For manufacturers, the advantage of foam soap is that they do not need to make as much soap. They argue that foam soap is also easier to lather, encouraging people to use soap properly, and that since many people overuse soap, foam soap dispenses a more appropriate amount of soap for basic hand washing needs. Foam soap is also thinner, making the dispensers less prone to clogging.
Using foam soap also supposedly reduces waste, because the soap is easy to apply, in contrast with regular liquid soap, which may spill onto the sink or into the drain. In cost-conscious applications, foam soap can be a much better choice than conventional soap for this reason.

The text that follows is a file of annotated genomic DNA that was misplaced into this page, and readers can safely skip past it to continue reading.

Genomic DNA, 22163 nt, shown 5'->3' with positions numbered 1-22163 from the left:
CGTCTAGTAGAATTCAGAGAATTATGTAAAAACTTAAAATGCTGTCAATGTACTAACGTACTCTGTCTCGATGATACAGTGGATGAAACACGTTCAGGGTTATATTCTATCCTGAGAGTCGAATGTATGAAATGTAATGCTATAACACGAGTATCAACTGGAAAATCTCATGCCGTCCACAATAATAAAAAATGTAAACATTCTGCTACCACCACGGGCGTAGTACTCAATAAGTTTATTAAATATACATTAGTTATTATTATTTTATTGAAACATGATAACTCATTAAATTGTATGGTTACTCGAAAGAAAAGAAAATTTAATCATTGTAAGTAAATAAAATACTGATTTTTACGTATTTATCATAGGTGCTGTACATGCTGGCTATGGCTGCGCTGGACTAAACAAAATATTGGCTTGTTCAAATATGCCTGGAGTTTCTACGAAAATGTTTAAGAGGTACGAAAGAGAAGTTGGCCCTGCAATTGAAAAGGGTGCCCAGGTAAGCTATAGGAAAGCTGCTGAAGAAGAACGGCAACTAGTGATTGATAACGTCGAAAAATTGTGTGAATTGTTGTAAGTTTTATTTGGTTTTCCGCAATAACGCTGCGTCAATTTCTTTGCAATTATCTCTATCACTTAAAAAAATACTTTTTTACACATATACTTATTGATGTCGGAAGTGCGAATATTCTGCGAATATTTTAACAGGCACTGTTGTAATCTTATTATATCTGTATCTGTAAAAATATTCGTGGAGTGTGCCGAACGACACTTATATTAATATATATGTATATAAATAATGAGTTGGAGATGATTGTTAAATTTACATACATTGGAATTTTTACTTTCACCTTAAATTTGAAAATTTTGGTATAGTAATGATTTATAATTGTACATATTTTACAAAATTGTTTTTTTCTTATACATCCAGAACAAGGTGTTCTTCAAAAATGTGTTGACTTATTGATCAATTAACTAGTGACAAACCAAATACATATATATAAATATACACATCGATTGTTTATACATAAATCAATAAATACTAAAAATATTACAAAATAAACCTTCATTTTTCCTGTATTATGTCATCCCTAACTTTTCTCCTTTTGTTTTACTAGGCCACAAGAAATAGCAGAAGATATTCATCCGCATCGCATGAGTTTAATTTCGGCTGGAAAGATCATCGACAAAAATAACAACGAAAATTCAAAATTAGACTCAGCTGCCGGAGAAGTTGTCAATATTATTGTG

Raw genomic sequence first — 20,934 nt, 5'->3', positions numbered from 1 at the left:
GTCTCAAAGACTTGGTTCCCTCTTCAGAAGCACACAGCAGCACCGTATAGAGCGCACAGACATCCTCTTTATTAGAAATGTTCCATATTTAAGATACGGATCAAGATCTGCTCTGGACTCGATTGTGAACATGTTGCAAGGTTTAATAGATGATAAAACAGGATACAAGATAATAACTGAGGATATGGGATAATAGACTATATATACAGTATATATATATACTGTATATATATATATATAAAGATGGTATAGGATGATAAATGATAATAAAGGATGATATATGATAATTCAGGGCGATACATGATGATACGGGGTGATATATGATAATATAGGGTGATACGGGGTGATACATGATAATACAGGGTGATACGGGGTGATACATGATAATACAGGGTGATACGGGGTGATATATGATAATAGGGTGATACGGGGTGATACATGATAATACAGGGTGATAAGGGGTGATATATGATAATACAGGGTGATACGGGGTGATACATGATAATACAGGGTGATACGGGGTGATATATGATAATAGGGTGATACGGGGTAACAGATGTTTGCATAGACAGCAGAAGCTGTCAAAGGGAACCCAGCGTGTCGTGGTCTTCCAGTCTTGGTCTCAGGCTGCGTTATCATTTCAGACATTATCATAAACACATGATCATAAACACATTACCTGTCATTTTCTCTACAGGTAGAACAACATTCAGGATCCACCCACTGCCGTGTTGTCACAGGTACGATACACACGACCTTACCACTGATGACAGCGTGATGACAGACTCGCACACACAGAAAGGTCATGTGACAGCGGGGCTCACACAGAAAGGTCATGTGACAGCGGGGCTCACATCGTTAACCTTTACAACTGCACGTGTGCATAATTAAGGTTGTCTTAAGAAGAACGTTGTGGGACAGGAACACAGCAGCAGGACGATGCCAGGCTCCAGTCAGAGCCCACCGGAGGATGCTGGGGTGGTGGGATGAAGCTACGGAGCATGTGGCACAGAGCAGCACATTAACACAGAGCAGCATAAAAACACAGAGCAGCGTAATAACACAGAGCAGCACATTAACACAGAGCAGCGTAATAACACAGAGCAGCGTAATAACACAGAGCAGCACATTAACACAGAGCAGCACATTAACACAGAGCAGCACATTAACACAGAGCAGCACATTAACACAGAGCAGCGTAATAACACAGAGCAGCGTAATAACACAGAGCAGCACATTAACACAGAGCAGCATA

Like other soaps, foam soap can be formulated with antibacterial or antimicrobial properties, and it can be scented or unscented, with added ingredients to moisturize the skin and other add-ons to make the soap more appealing. Many people associate foam soap with industrial uses, like hospital restrooms, but some companies make luxury versions for home use with a focus on sweet smells and natural ingredients.
Foam soap is a form of liquid soap which has been whipped with air to create a foam of soap bubbles. This style of soap is classically sold in specialized dispensers, often for institutional use, although foam soap can also be used at home. Foam soap comes in several different styles for various uses, and is usually readily available at drugstores and other stores which stock soaps and personal care supplies.